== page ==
Flinders is a weekender’s dream. It’s where farmland meets wine country meets beach town with great surf, which is why it and its local surrounds (Red Hill and Dromana) tick so many boxes. With just two days there’s only so much you can eat, drink and do. We’ve found a few lesser-known places and new additions to add to this beaten track. With an impressively slick new cellar door and bistro, a Middle Eastern cafe and a man with mussels on the pier, there is bounty to be had at this spot just 80 minutes from Melbourne.
Flinders Sourdough is a bread institution. From its humble organic bakery on the main drag of Flinders, Margaret Carey and Dave Alan now sell their loaves to cafes and supermarkets across the state. Using a scotch oven to bake the bread, the signature loaf is a 1.8-kilogram boule (large and round), baked at low heat for hours to produce a chewy crust with a soft texture and great sourdough flavour.
58 Cook Street, Flinders
Fri to Sun 9am–4pm
Tree1 is home to a charming selection of products by Australian designers and makers. This neat little homewares and clothing store sells fun beach-house items. Find Aesop hand cream and candles by True Grace, Viktoria + Woods knits, colourful beach espadrilles and handmade ceramics by Kaz.
47B Cook Street, Flinders
(03) 9589 0886
Mon to Fri 10am-4pm
Sat & Sun 10am-5pm
Terminus at The Flinders Hotel
The Flinders Hotel has had many iterations since 1889. It’s now a public bar and bistro-style pub that fronts a small dining room called Terminus. The kitchen is run by Algerian chef Pierre Khodja, who has put together a sophisticated menu of North African and French cuisine using local produce. The food is ambitious for the area, with dishes such as twice-cooked lobster tail and Turkish delight soufflé. It is a refreshing change from the more standard offerings in the neighbourhood. It has some interesting Moroccan wines, too. The hotel also offers accommodation at The Quarters.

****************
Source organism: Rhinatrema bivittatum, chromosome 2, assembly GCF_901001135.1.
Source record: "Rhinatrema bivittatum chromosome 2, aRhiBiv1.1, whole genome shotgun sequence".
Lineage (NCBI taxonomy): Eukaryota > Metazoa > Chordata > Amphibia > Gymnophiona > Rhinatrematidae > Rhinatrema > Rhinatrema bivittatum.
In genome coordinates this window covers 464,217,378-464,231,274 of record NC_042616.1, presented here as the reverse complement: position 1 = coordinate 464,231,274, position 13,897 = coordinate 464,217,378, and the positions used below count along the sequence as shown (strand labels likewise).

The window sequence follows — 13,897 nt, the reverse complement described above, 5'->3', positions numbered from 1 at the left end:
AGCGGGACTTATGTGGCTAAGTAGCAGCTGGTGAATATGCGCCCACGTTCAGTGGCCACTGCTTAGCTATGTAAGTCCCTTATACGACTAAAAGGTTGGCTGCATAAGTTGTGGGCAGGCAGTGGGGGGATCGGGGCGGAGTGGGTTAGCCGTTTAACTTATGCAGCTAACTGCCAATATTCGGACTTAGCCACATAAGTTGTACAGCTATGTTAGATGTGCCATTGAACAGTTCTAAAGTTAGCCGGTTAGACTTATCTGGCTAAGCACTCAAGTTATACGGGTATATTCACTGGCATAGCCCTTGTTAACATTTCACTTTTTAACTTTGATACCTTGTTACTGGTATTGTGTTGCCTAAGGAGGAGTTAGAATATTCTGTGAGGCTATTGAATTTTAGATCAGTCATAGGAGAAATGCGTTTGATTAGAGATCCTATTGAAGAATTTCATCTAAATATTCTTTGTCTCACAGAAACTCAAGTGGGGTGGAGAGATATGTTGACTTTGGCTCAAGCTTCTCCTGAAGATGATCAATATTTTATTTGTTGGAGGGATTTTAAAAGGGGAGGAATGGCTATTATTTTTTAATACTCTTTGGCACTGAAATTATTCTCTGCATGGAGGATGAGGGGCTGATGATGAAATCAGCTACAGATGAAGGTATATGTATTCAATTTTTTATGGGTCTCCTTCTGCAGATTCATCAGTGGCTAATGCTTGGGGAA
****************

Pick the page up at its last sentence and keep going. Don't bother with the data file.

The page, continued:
Corner Cook and Wood Streets, Flinders
(03) 5989 0201
Thurs to Sat 6pm-11pm (last sitting at 8.30pm)
Sat & Sun 12pm-3pm
Harry the Mussel Man
If you head down the Flinders pier between Christmas and June you can pick up mussels from a rough old seaman by the name of Harry. He only operates on a Saturday between 11am and 4pm, and we hear you may have to wake him from a seaside slumber to purchase your goods. But at $10 a kilo, it’s worth the trouble.
There’s no lack of great wineries in this area: Port Philip Estate, Foxey’s Hangout, Montalto and T-Gallant. But the newest addition is a small winery on a 25-acre property called Polperro. Owned by winemaker Sam Coverdale (of Even Keel winery in Canberra), Polperro opened in May 2014 as a cellar door for his new local wine label, Polperro by Even Keel. It is also an elegant country bistro. Designed by renowned Melbourne architects Hecker Guthrie, the interior is dark and moody while still warm and cosy. Keel is serving serious bistro food with his wine, but Coverdale’s approach is decidedly laid-back, and the result is spot on. This is an absolute must.
Polperro also has four villas on the property for guests. Go midweek for lunch, wine and an overnight stay for $400.
150 Red Hill Road, Red Hill
(03) 5989 2471
Cellar Door open daily from 11am–5pm
Tucked down an alley, behind Felix boutique and across the road from the beach, is a cosy little coffee shop, The Alley Espresso. Owners, couple Tani Knight and Jasmine Pranskunas, have turned this old carpet shop into an open-plan cafe, with a colourful, mismatched style. It serves strong local coffee (Esco Beans and Little Rebel Single Origin), house-baked sweets (such as a killer lemon tart by Pranskunas’s mum) and fresh cafe fare made with produce from Transition Farm in Fingal.
167 Point Nepean Road, Dromana
(03) 5981 4624
Mon to Sun 6.30am–4pm
Just around the corner from The Alley is Dee’s Kitchen, where Israeli cook Dee Busani-Caligiuri (also of Cellar & Pantry in Red Hill) has put together a healthy Middle Eastern menu. Produce-driven dishes include an old-school hummus and pita with spiced lamb, pickles and spices; a carrot and black bean pastili (Tunisian pastry cigars) with an ancient grain salad; or smoked trout chimiraki. Breakfast is served all day with Coffee Supreme coffee, but the lunch menu is pretty special. Order with a glass of Busani-Caligiuri’s house-bottled wine (surplus from local wineries). Dee’s will also be open for dinner during the summer months.
19 Pier Street, Dromana
(03) 9581 4666
Open daily 8am–5pm